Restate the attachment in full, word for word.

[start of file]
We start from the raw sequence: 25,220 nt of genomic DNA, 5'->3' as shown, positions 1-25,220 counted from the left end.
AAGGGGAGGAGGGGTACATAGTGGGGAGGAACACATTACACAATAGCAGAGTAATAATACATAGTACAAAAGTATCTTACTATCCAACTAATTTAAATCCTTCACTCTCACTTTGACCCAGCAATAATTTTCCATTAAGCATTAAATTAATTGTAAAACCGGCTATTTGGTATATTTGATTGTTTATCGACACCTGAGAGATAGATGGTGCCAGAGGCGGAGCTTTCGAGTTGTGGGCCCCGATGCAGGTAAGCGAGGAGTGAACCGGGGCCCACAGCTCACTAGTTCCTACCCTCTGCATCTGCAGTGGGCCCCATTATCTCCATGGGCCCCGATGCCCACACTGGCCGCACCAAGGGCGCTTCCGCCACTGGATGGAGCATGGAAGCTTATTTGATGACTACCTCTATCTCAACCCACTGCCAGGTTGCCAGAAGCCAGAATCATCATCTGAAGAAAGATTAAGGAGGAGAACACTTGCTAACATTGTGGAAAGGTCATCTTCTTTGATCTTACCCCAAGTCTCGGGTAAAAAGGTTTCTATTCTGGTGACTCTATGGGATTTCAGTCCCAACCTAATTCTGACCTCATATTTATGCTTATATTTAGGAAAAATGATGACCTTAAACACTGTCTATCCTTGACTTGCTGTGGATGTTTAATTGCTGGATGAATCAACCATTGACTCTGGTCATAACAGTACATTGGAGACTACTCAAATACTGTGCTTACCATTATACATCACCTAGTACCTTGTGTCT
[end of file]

We start from the raw sequence: 25,220 nt of genomic DNA, 5'->3' as shown, positions 1-25,220 counted from the left end.
AAGGGGAGGAGGGGTACATAGTGGGGAGGAACACATTACACAATAGCAGAGTAATAATACATAGTACAAAAGTATCTTACTATCCAACTAATTTAAATCCTTCACTCTCACTTTGACCCAGCAATAATTTTCCATTAAGCATTAAATTAATTGTAAAACCGGCTATTTGGTATATTTGATTGTTTATCGACACCTGAGAGATAGATGGTGCCAGAGGCGGAGCTTTCGAGTTGTGGGCCCCGATGCAGGTAAGCGAGGAGTGAACCGGGGCCCACAGCTCACTAGTTCCTACCCTCTGCATCTGCAGTGGGCCCCATTATCTCCATGGGCCCCGATGCCCACACTGGCCGCACCAAGGGCGCTTCCGCCACTGGATGGAGCATGGAAGCTTATTTGATGACTACCTCTATCTCAACCCACTGCCAGGTTGCCAGAAGCCAGAATCATCATCTGAAGAAAGATTAAGGAGGAGAACACTTGCTAACATTGTGGAAAGGTCATCTTCTTTGATCTTACCCCAAGTCTCGGGTAAAAAGGTTTCTATTCTGGTGACTCTATGGGATTTCAGTCCCAACCTAATTCTGACCTCATATTTATGCTTATATTTAGGAAAAATGATGACCTTAAACACTGTCTATCCTTGACTTGCTGTGGATGTTTAATTGCTGGATGAATCAACCATTGACTCTGGTCATAACAGTACATTGGAGACTACTCAAATACTGTGCTTACCATTATACATCACCTAGTACCTTGTGTCT